Monday

18th Jun 2018

Ukraine to use EU and IMF money to pay for Russian gas

  • Anti-Gazprom stunt by Greenpeace activists in 2013 (Photo: greenpeace.org)

Ukraine plans to use EU and IMF money to pay for Russian gas, but will not pay a cent unless Moscow agrees a market price, its authorities say.

Its caretaker PM, Arseniy Yatsenyuk, made the point at a meeting with European Commission chief Jose Manuel Barroso in Brussels on Tuesday (13 May).

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He said: “We want a deal based on market conditions. If Russia rejects this, we will bring Russia to [an international arbitrage] court in Stockholm. If I’m not mistaken, there’s 20 days left - this is the final call for Russia to sit at the negotiating table.”

He noted that Russia’s ultimatum on gas debts is offset by its seizure of Ukrainian energy assets in Crimea last month, worth “tens, if not hundreds, of billions of dollars.” He listed stolen assets as: 2 billion cubic metres of gas in storage vats; two energy firms; onshore and offshore drilling facilities; and offshore gas fields.

Ukraine’s ambassador to the EU, Kostyantin Yeliseyev, told EUobserver on Wednesday that no EU or International Monetary Fund (IMF) money will be used to pay Russia’s “political” gas price.

“We are not so stupid or naive as to pay this price,” he noted.

“The situation is not easy and time is running: We need to start filling our underground storage facilities so that we can ensure transit of [Russian] gas to European countries [in winter],” he added.

Russian supplier Gazprom has said it will halt deliveries to Ukraine on 2 June unless it makes a pre-payment of $1.7 billion based on a price of $485 per thousand cubic metres (tcm) - almost twice the amount charged to its EU customers.

Last year it offered Ukraine $268.5 per tcm as part of a bailout for its former leader Viktor Yanukovych.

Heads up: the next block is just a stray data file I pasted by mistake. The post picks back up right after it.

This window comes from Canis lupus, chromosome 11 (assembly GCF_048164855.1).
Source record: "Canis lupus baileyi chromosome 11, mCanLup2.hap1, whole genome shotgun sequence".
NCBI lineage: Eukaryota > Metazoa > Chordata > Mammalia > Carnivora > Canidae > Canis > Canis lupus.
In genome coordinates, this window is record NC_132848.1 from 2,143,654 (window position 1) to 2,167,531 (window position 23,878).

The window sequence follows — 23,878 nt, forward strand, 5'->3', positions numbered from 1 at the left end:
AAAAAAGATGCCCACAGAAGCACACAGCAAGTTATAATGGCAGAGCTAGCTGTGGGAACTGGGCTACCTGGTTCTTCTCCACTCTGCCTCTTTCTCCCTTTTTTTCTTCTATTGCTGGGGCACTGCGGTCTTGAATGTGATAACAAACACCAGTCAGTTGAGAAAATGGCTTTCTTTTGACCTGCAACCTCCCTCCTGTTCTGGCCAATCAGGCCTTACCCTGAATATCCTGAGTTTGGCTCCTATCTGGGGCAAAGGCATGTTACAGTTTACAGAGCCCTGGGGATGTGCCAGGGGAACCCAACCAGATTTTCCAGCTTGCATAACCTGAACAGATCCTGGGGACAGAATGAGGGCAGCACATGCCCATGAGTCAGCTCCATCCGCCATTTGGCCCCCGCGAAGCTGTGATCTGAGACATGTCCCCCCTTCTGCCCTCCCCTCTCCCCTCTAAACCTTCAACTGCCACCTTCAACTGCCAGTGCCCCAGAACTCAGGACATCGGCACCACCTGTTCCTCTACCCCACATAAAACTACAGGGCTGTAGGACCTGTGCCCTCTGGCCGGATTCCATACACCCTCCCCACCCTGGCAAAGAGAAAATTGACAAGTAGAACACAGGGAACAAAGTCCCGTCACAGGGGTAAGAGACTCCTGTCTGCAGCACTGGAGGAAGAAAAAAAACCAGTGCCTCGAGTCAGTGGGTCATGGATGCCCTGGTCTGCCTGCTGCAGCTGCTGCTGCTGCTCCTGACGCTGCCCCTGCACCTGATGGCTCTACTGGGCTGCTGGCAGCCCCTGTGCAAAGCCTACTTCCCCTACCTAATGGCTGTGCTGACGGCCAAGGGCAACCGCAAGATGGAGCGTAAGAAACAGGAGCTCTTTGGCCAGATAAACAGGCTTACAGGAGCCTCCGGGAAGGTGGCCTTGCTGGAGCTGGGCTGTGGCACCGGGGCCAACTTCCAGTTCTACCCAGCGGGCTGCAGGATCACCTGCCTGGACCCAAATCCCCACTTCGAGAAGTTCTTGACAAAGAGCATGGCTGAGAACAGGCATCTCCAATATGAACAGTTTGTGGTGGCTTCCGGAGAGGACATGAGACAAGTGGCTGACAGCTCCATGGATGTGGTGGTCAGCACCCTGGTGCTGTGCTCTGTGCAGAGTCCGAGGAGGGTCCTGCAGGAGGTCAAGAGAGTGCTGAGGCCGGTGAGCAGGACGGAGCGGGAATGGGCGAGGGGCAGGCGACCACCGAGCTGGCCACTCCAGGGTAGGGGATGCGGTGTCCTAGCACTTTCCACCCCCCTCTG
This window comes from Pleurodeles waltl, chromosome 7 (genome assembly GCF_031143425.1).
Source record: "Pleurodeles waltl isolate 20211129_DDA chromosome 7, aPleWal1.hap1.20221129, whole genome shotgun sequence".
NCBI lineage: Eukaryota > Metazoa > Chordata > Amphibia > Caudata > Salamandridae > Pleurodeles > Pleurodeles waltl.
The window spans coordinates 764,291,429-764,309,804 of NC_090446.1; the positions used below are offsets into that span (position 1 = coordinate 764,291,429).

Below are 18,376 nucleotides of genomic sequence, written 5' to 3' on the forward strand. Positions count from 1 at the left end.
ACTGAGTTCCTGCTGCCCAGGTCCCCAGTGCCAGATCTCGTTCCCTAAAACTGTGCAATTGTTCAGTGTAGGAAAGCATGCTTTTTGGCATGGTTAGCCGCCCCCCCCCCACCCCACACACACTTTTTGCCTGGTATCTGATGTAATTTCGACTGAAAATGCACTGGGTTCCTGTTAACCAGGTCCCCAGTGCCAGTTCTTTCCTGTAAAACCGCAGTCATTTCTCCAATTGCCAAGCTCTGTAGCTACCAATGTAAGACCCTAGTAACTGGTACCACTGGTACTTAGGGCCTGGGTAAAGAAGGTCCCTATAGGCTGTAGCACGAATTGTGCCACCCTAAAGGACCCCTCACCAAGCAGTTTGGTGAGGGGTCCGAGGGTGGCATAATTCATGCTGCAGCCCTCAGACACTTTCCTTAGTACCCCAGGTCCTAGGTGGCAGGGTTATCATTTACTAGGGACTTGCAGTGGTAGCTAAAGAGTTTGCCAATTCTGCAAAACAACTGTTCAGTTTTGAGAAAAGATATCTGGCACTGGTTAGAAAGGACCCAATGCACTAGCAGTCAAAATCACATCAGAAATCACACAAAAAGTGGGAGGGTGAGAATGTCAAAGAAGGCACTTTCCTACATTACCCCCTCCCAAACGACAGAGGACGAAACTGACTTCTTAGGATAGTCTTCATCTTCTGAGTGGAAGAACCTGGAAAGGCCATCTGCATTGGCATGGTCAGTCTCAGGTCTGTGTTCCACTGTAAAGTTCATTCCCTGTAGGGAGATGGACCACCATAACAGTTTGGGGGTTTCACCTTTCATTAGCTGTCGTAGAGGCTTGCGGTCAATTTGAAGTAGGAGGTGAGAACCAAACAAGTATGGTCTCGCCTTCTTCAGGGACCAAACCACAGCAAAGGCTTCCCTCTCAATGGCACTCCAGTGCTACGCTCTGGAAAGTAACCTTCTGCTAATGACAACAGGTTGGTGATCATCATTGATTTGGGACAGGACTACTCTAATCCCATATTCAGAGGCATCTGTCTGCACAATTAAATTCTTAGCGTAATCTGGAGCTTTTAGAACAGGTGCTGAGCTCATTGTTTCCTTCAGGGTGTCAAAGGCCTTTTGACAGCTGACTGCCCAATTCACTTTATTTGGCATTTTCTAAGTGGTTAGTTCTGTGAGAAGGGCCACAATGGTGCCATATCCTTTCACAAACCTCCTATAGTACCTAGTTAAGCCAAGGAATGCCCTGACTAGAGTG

But it cancelled the offer when he fell from power and Ukraine resumed preparations to sign a free trade pact with the EU.

For its part, the EU on Tuesday signed off a €1.6 billion macro-financial aid package to Ukraine, saying the first part, worth some €600 million, will be disbursed “soon.” The deal comes on top of an IMF bailout tranche of $3.2 billion paid out one week ago.

A commission spokesman, Simon O’Connor, noted: “It is aid for the Ukrainian budget to meet its external financing needs, which includes payments in the energy sector.”

Barroso told press alongside Yatsenyuk: “Russia, if it wants to be seen as a credible supplier cannot play political games with energy.” He added: “If Russia continues with this kind of behaviour, it will only lead to its further isolation.”

The EU is trying to set up a meeting with Ukraine and Russia’s energy ministers before 2 June to solve the gas dispute.

It is also taking steps on the broader crisis in Ukraine.

Barroso noted that preparations are afoot to sign the free trade pact with Ukraine after elections on 25 May, legally cementing its pro-Western path.

EU ministers earlier this week threatened to trigger economic sanctions against Russia if it derails the May vote.

Yatsenyuk also said Ukraine’s new president is likely to come to Brussels on his first international trip after the election to sign the trade treaty.

The gas row comes amid continued fighting between Ukrainian forces and pro-Russia separatists in eastern Ukraine, which saw six Ukrainian soldiers and one rebel killed in an ambush on Tuesday.

The US the same day released fresh satellite footage showing that Russian President Vladimir Putin did not make good on his promise to move troops away from the Ukrainian border.

“Russia will fail to make Ukraine a failed state,” Yatsenyuk said in the EU capital.

Opinion

Europe could lose out in North Korean bonanza

South Korean businesses including Hyundai and Samsung are already scoping investment opportunities. Will North Korea become a 'new Vietnam' opportunity - or more like Myanmar, where slow Brussels policy-making meant EU exporters lost out.

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